"OH, THE COMPUTER MADE ME DO IT!"
[from June 2002 issue]

PRIOR EDITORIALS ARCHIVED HERE


Blame it on The Computer! It's always the computer's fault. Well, sometimes it is, as we who use the things on a daily basis well know. Bill Gates, on the other hand simply blames us humans. Well, he's just out to protect his rear end.

But what's the excuse down in that black hole known as DC government? Motor Vehicles blames the supplicants for license renewals, they blame DMV, some of us are blaming Suzanne Peck. She's the Chief Technology Officer responsible for finding and hooking up that monster computer called "Destiny"--whose destiny it seems to be to destroy everybody who comes in contact with it. We wonder if it's a descendant of Hal?--that famous computer who (yes, who) helped us wonder about space exploration.

Just the day before we sat down to enter these thoughts into our very own psycho computer, at-large Councilmember Carol Schwartz, who chairs the Committee on Public Works, held a hearing and, wow, did she ever get an earful--and she gave as good as she got back to the city's geniuses who plugged the thing in and are using it to drive everyone bonkers--everyone except this writer who doesn't drive a car, although we do have to worry about whether it is safe to try to renew our so-called non-drivers drivers license (yes, they expire, although it's never been clear why since their only purpose is to be a photo ID and not attest to whether the holder is qualified to drive a vehicle).

Getting back to the point at hand, who or what is at fault here? We think it's not simply the DMV bureaucrats or simply the technology office procurement geeks, but a combination of both. It is surely not the fault of the hapless citizen-supplicants as one bureaucrat implied the other day, suggesting that none of this would be happening if people actually had paid all the bills and fines they have owed the city for years and years.

That's a crock!

Technology Officer Peck has suggested that there is nothing at fault with the new computer system, that it is in fact performing precisely as it was intended and so the city really did get its money's-worth. Maybe so, but what is really at fault are the humans who thought only in machine terms and apparently never wondered about the--especially here in DC--fallibility of the pre-existing data lodged in all those other computers now being fed into the be all of end all Destiny. Have they never heard the expression, "Garbage in, garbage out"? We don't know a computer person anywhere in America who hasn't at one time reminded us of that adage. And that, we believe, is where the problem can be found.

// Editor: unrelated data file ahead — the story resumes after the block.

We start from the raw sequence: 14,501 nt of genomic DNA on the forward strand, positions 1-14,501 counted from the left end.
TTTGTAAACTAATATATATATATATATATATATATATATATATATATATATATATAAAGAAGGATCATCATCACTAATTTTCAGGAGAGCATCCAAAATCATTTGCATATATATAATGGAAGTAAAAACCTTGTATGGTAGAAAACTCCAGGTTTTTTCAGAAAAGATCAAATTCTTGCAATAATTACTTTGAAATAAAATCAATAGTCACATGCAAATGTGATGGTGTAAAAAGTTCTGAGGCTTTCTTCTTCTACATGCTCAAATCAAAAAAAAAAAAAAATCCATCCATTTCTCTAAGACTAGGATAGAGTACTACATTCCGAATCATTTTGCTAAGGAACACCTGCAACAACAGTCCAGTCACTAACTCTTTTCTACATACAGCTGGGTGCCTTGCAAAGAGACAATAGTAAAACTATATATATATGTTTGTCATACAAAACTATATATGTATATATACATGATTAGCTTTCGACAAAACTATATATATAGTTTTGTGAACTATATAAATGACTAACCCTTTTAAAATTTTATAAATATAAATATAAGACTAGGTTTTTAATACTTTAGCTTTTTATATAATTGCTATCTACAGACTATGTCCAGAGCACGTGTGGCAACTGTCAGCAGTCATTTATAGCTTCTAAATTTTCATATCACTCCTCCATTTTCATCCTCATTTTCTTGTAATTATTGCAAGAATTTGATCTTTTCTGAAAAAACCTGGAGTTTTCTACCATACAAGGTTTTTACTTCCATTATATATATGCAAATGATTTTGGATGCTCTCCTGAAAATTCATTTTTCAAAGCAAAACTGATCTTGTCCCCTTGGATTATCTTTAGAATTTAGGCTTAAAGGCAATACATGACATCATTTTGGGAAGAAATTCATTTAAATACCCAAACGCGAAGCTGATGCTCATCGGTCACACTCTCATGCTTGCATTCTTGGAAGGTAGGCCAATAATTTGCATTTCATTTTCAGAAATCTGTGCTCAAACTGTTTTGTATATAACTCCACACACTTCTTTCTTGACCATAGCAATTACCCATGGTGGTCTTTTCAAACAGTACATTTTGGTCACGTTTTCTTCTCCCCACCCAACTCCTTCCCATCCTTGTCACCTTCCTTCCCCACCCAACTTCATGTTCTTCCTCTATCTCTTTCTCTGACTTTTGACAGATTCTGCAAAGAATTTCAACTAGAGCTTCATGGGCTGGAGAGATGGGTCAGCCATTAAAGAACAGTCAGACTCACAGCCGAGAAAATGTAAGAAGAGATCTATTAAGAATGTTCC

We had thought that it was easily common knowledge among all DC government personnel that for years the record-keeping throughout city agencies was all mucked up and that the accuracy of any data base anywhere was to be suspect. It certainly has been common knowledge out in the public arena; maybe DC executives are in denial. But knowing (or should have known) that this is a major problem government-wide, Suzanne Peck should never have had the new system installed at maximum service capability. Yes, the potential for efficient tracking of unpaid obligations (which the law says cannot remain unpaid if one is to wish to receive a license) is a wonderful capability, and to purchase a system that allows for this surely is to be applauded.

But what is not to be applauded is that the geeks went ahead and installed the thing, full-blown, and ready to use every and all data it would mine from other city systems at a time when the accuracy of that other data is seriously questioned. Much work first needed to be done with those outlying data centers before allowing the stuff to be fed into Destiny which would then, pardon the pun, muck up peoples' destiny because of out-dated and inaccurate information. And, then, to rub salt into the wounds, say it is for the aggrieved taxpayer to carry the burden of proof.

We also do not understand how it is possible that the Chief Technology Officer never apparently considered this problem. By her own bragging to Mrs. Schwartz that she and the head of DMV had been meeting continually over many months to work out all the relevant details she has demonstrated that she was not on top of things. Is it really possible that this concern never was raised? Maybe the DMV person wasn't concerned, but Mrs. Peck sure should have been; after all, she's got a professional reputation riding on whether the thing was going to work as she promised. Now it doesn't, and she's seemingly not even admitting the possibility that she overlooked a real glitch possibility and so now she's stuck with the fallout and she doesn't like that one bit.

So, until the underlying problem is solved--and it will probably take a couple of years at best--we think city council intervention is called for to require that Destiny be unhooked from the outside computers until the mess is squared away and until then just have it carry out strictly DMV functions.